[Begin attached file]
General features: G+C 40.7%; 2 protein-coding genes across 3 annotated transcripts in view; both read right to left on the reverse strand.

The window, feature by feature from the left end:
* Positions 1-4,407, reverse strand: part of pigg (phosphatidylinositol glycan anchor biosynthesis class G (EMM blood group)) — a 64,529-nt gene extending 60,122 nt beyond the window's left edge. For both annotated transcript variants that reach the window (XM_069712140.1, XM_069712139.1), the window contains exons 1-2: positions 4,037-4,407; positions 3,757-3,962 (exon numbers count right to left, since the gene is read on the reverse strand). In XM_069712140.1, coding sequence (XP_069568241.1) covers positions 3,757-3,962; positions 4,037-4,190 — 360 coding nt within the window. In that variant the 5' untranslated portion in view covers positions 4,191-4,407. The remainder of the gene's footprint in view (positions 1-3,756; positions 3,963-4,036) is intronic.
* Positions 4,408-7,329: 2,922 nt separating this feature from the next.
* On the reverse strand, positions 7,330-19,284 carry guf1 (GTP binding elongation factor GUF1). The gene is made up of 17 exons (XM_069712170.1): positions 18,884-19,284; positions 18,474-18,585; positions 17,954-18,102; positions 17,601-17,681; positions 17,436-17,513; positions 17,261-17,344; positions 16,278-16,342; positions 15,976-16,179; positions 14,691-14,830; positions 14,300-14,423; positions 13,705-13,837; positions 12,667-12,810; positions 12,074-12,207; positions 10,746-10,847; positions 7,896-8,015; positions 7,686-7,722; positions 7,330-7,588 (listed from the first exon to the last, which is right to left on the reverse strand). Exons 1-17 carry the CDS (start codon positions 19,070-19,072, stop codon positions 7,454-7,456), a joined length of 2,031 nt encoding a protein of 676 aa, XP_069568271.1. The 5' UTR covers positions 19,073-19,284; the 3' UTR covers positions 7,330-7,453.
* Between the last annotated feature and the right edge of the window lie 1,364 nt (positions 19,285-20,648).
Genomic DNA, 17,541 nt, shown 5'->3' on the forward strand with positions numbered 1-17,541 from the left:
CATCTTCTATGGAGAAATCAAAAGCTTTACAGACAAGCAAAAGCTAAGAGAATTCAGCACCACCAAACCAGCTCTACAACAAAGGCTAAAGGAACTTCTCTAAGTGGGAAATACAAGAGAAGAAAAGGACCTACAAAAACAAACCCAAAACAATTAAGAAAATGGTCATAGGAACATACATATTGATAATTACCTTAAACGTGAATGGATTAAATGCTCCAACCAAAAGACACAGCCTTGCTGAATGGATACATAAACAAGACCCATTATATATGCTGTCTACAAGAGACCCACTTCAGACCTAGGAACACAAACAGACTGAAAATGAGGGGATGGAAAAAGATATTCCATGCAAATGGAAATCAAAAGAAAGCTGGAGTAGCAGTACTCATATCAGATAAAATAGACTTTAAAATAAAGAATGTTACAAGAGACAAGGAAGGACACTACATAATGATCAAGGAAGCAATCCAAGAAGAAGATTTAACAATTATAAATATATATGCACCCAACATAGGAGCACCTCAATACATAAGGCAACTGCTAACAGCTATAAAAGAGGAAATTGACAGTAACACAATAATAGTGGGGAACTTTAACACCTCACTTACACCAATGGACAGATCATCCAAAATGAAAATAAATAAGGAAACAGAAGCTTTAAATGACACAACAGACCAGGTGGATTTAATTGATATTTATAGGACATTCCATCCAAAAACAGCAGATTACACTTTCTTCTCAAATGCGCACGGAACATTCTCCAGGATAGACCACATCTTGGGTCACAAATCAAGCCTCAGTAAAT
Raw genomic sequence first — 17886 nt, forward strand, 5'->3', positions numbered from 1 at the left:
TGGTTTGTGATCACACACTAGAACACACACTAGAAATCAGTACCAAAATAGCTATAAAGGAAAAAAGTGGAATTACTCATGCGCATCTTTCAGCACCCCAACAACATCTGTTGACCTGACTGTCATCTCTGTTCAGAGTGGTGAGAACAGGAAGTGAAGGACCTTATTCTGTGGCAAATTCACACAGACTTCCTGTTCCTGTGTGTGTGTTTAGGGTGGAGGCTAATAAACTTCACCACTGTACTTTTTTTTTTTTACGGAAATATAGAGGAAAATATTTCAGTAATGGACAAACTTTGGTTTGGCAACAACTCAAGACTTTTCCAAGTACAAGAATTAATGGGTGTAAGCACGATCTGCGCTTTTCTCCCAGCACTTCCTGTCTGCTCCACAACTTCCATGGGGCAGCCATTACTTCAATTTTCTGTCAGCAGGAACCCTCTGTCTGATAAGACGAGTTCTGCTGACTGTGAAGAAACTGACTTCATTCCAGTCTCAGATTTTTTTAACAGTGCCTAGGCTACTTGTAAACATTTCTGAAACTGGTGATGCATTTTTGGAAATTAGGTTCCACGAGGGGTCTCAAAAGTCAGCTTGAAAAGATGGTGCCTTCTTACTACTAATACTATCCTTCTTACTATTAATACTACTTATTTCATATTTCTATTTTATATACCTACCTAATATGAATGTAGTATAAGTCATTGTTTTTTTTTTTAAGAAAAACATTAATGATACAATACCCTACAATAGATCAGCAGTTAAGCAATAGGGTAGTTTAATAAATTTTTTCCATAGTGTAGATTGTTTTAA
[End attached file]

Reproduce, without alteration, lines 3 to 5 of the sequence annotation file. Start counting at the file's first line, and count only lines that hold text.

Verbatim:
* Positions 1-4,407, reverse strand: part of pigg (phosphatidylinositol glycan anchor biosynthesis class G (EMM blood group)) — a 64,529-nt gene extending 60,122 nt beyond the window's left edge. For both annotated transcript variants that reach the window (XM_069712140.1, XM_069712139.1), the window contains exons 1-2: positions 4,037-4,407; positions 3,757-3,962 (exon numbers count right to left, since the gene is read on the reverse strand). In XM_069712140.1, coding sequence (XP_069568241.1) covers positions 3,757-3,962; positions 4,037-4,190 — 360 coding nt within the window. In that variant the 5' untranslated portion in view covers positions 4,191-4,407. The remainder of the gene's footprint in view (positions 1-3,756; positions 3,963-4,036) is intronic.
* Positions 4,408-7,329: 2,922 nt separating this feature from the next.
* On the reverse strand, positions 7,330-19,284 carry guf1 (GTP binding elongation factor GUF1). The gene is made up of 17 exons (XM_069712170.1): positions 18,884-19,284; positions 18,474-18,585; positions 17,954-18,102; positions 17,601-17,681; positions 17,436-17,513; positions 17,261-17,344; positions 16,278-16,342; positions 15,976-16,179; positions 14,691-14,830; positions 14,300-14,423; positions 13,705-13,837; positions 12,667-12,810; positions 12,074-12,207; positions 10,746-10,847; positions 7,896-8,015; positions 7,686-7,722; positions 7,330-7,588 (listed from the first exon to the last, which is right to left on the reverse strand). Exons 1-17 carry the CDS (start codon positions 19,070-19,072, stop codon positions 7,454-7,456), a joined length of 2,031 nt encoding a protein of 676 aa, XP_069568271.1. The 5' UTR covers positions 19,073-19,284; the 3' UTR covers positions 7,330-7,453.